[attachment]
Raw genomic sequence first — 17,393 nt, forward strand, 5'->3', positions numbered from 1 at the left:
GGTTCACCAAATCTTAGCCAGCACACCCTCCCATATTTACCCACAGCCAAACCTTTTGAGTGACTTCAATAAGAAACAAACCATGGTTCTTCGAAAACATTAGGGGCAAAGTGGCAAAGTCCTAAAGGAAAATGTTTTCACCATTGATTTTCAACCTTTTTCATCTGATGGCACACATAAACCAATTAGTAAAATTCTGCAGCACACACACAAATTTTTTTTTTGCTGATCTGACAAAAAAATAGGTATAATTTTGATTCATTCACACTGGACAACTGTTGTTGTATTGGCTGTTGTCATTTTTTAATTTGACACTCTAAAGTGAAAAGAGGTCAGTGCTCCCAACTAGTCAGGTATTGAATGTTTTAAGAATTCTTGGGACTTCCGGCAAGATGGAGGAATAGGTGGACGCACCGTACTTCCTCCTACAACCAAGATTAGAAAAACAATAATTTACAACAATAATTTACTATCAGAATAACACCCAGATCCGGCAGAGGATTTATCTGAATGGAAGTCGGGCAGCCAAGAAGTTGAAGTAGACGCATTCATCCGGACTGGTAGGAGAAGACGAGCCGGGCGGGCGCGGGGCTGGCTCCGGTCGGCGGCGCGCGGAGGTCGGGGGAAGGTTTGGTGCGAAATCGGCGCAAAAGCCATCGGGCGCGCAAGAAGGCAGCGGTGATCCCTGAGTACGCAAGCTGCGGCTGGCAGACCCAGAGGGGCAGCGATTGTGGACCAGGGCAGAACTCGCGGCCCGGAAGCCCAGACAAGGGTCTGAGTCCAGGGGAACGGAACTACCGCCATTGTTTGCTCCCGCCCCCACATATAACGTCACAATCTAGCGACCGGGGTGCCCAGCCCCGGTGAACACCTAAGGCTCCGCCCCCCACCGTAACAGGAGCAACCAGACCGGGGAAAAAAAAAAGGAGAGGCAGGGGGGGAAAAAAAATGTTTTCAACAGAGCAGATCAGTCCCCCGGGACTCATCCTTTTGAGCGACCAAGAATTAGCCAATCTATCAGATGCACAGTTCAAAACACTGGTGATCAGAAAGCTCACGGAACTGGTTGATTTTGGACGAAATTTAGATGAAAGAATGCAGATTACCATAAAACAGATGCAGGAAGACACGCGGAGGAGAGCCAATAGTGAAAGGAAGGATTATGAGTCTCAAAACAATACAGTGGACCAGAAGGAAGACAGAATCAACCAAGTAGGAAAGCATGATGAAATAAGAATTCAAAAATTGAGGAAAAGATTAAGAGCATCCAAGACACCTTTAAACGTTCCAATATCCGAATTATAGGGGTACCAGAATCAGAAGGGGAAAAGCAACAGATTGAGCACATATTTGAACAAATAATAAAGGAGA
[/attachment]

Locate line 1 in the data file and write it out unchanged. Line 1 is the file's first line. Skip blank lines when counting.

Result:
Raw genomic sequence first — 17,393 nt, forward strand, 5'->3', positions numbered from 1 at the left: